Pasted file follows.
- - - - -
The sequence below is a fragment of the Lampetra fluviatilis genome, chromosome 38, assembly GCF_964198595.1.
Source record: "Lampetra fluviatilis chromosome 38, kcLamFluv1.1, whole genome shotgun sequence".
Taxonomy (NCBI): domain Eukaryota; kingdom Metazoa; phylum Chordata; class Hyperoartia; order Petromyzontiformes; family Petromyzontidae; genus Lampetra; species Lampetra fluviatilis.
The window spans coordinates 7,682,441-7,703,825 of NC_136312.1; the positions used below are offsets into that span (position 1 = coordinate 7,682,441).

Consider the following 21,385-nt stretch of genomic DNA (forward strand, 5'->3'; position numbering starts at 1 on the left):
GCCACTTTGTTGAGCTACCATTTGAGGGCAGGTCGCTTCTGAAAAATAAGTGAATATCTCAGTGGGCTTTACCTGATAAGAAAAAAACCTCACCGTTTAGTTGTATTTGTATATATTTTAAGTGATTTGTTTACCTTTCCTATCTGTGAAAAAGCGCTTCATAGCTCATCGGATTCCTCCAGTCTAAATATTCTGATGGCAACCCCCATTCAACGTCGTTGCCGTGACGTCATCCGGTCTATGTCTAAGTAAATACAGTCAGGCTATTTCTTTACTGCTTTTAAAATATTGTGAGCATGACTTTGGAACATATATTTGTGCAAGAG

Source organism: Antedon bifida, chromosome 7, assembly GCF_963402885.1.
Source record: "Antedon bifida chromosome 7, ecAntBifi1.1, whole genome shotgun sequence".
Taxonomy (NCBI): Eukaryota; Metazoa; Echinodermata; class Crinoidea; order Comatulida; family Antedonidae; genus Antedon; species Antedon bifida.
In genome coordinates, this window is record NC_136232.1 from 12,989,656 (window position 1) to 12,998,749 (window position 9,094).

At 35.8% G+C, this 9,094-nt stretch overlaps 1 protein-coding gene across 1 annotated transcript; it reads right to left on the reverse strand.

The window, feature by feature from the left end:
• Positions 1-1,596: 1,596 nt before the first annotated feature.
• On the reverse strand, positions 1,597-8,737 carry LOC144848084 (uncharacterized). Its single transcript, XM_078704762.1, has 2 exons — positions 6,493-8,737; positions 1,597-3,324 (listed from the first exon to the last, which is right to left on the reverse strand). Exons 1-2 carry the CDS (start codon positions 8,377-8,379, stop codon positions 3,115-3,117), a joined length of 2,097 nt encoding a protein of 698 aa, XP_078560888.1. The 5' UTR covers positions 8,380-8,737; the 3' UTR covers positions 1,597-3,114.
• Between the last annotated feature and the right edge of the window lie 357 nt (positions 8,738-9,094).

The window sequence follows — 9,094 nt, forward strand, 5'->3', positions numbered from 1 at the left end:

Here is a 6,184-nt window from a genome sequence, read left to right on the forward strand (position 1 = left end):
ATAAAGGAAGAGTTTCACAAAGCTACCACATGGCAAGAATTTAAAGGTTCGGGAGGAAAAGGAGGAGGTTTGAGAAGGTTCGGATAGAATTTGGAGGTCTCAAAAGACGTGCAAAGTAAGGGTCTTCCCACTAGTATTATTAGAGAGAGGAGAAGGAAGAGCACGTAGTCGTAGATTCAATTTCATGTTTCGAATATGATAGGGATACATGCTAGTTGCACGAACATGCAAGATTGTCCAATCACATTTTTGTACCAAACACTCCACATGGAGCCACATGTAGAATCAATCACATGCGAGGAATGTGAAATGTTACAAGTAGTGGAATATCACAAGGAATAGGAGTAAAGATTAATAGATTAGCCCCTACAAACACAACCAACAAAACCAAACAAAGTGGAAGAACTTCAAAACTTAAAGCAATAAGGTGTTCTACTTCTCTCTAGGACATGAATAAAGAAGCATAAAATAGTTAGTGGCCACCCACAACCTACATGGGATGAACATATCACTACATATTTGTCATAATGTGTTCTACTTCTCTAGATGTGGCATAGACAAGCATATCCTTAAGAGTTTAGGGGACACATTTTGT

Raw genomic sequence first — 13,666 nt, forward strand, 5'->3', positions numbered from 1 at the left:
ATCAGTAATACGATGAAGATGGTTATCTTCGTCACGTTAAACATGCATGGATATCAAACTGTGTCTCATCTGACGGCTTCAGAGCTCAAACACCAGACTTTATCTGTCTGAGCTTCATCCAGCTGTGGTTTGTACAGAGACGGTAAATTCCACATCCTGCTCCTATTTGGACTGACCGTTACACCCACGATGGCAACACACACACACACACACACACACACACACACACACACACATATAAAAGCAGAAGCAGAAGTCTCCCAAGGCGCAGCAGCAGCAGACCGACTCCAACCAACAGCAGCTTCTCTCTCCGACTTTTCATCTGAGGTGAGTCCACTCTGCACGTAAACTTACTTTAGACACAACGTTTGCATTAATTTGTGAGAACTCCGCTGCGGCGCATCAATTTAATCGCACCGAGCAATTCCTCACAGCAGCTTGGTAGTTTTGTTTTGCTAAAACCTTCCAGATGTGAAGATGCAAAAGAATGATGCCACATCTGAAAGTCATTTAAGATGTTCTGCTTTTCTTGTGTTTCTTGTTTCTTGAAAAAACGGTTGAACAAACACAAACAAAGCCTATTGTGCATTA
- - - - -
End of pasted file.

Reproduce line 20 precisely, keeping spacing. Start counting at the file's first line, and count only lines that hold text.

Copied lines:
ATCAGTAATACGATGAAGATGGTTATCTTCGTCACGTTAAACATGCATGGATATCAAACTGTGTCTCATCTGACGGCTTCAGAGCTCAAACACCAGACTTTATCTGTCTGAGCTTCATCCAGCTGTGGTTTGTACAGAGACGGTAAATTCCACATCCTGCTCCTATTTGGACTGACCGTTACACCCACGATGGCAACACACACACACACACACACACACACACACACACACACACATATAAAAGCAGAAGCAGAAGTCTCCCAAGGCGCAGCAGCAGCAGACCGACTCCAACCAACAGCAGCTTCTCTCTCCGACTTTTCATCTGAGGTGAGTCCACTCTGCACGTAAACTTACTTTAGACACAACGTTTGCATTAATTTGTGAGAACTCCGCTGCGGCGCATCAATTTAATCGCACCGAGCAATTCCTCACAGCAGCTTGGTAGTTTTGTTTTGCTAAAACCTTCCAGATGTGAAGATGCAAAAGAATGATGCCACATCTGAAAGTCATTTAAGATGTTCTGCTTTTCTTGTGTTTCTTGTTTCTTGAAAAAACGGTTGAACAAACACAAACAAAGCCTATTGTGCATTA